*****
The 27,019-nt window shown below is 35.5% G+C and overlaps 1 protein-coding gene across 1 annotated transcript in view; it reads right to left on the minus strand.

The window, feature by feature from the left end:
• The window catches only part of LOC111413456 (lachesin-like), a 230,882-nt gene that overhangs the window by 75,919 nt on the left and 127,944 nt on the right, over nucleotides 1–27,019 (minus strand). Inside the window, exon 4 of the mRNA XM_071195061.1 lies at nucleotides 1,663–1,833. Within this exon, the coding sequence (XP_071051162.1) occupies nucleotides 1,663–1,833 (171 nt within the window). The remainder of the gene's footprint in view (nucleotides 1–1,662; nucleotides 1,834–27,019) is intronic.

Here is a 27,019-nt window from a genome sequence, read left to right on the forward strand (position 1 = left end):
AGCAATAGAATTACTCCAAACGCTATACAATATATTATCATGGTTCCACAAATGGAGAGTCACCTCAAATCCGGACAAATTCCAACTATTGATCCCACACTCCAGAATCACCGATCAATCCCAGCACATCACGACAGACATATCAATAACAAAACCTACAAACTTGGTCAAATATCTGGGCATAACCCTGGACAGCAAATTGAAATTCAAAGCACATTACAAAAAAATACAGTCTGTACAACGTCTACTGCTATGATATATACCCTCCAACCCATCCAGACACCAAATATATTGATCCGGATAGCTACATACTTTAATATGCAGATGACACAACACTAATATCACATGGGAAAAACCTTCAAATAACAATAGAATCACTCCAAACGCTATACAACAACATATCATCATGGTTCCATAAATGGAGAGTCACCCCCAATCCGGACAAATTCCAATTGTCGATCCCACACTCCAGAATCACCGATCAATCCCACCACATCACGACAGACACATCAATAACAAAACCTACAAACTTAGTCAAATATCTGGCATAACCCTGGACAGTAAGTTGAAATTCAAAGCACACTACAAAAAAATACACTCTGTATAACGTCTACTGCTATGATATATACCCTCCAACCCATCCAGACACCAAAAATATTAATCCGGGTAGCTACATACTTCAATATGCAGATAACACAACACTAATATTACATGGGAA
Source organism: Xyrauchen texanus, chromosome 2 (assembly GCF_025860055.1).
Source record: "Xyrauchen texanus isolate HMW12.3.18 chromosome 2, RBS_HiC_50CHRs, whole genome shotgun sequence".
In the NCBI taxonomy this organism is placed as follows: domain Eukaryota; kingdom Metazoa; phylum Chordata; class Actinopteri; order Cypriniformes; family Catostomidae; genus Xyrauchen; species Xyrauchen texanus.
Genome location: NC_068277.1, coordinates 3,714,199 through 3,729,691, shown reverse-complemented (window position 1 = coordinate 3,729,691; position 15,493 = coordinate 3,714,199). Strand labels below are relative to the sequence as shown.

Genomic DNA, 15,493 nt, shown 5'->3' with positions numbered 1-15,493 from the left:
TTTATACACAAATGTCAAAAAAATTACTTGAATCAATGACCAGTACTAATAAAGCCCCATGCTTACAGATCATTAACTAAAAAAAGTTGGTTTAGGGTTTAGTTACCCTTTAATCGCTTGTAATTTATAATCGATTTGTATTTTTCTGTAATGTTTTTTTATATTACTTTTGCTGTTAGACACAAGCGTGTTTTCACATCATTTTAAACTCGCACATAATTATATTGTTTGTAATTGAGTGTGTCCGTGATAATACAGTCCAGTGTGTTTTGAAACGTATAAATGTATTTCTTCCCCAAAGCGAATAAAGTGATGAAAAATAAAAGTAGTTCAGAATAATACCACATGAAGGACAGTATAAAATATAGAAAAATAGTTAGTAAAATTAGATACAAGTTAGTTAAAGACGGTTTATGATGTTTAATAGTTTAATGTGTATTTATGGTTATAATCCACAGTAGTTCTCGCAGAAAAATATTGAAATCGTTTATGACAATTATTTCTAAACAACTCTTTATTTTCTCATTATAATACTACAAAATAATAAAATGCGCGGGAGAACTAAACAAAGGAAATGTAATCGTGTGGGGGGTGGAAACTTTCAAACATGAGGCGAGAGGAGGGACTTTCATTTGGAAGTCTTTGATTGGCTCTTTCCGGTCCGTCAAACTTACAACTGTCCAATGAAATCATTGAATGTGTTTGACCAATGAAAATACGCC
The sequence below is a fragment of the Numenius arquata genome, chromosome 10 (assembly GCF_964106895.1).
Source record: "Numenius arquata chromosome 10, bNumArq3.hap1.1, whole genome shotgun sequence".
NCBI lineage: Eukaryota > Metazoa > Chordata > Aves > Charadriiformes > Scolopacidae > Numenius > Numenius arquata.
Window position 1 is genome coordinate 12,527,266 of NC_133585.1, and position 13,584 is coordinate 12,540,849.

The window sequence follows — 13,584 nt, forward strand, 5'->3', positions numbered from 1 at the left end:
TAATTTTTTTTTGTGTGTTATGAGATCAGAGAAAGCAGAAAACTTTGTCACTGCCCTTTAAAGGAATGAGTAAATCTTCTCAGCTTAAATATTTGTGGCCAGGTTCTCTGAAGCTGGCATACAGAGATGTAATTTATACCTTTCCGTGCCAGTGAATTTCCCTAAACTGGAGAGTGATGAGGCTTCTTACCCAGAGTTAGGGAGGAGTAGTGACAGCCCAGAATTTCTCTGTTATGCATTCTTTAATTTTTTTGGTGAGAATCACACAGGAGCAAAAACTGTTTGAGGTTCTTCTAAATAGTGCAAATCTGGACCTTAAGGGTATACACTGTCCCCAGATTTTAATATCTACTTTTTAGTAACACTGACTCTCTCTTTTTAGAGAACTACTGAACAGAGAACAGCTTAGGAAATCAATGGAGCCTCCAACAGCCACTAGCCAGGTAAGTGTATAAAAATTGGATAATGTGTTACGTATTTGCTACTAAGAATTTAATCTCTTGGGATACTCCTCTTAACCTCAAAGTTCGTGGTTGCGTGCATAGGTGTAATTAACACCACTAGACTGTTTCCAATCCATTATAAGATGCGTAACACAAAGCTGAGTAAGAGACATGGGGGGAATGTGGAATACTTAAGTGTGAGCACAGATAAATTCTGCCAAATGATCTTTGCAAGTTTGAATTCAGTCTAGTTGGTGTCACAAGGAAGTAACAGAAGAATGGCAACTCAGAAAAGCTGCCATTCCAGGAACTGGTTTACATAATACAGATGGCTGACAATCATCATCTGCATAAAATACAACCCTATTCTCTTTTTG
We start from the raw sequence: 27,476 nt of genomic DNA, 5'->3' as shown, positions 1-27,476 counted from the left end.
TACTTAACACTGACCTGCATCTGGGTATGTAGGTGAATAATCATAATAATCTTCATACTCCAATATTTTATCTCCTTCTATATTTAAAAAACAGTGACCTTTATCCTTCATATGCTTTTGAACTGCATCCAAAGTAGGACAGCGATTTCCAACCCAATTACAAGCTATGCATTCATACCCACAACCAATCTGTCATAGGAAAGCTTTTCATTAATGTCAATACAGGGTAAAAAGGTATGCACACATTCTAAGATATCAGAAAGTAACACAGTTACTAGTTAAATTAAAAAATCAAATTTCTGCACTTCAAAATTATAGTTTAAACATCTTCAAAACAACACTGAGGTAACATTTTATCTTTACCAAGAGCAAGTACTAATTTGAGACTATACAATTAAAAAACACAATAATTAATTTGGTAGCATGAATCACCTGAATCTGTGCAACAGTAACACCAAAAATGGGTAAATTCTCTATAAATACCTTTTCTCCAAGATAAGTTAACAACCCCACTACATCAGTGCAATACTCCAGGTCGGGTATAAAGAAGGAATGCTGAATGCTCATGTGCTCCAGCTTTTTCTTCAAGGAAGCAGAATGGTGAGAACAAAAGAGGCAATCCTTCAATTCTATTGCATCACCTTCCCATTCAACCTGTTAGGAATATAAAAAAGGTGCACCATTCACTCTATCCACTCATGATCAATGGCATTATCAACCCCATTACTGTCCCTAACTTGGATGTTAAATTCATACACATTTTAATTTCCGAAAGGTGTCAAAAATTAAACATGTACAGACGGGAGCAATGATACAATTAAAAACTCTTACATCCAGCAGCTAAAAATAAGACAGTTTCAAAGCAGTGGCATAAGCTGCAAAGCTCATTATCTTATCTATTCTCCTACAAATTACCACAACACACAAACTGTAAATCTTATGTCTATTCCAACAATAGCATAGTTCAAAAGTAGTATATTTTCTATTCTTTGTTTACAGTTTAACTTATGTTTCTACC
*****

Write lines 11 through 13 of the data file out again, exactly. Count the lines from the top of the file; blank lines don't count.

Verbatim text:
TTTATACACAAATGTCAAAAAAATTACTTGAATCAATGACCAGTACTAATAAAGCCCCATGCTTACAGATCATTAACTAAAAAAAGTTGGTTTAGGGTTTAGTTACCCTTTAATCGCTTGTAATTTATAATCGATTTGTATTTTTCTGTAATGTTTTTTTATATTACTTTTGCTGTTAGACACAAGCGTGTTTTCACATCATTTTAAACTCGCACATAATTATATTGTTTGTAATTGAGTGTGTCCGTGATAATACAGTCCAGTGTGTTTTGAAACGTATAAATGTATTTCTTCCCCAAAGCGAATAAAGTGATGAAAAATAAAAGTAGTTCAGAATAATACCACATGAAGGACAGTATAAAATATAGAAAAATAGTTAGTAAAATTAGATACAAGTTAGTTAAAGACGGTTTATGATGTTTAATAGTTTAATGTGTATTTATGGTTATAATCCACAGTAGTTCTCGCAGAAAAATATTGAAATCGTTTATGACAATTATTTCTAAACAACTCTTTATTTTCTCATTATAATACTACAAAATAATAAAATGCGCGGGAGAACTAAACAAAGGAAATGTAATCGTGTGGGGGGTGGAAACTTTCAAACATGAGGCGAGAGGAGGGACTTTCATTTGGAAGTCTTTGATTGGCTCTTTCCGGTCCGTCAAACTTACAACTGTCCAATGAAATCATTGAATGTGTTTGACCAATGAAAATACGCC
The sequence below is a fragment of the Numenius arquata genome, chromosome 10 (assembly GCF_964106895.1).
Source record: "Numenius arquata chromosome 10, bNumArq3.hap1.1, whole genome shotgun sequence".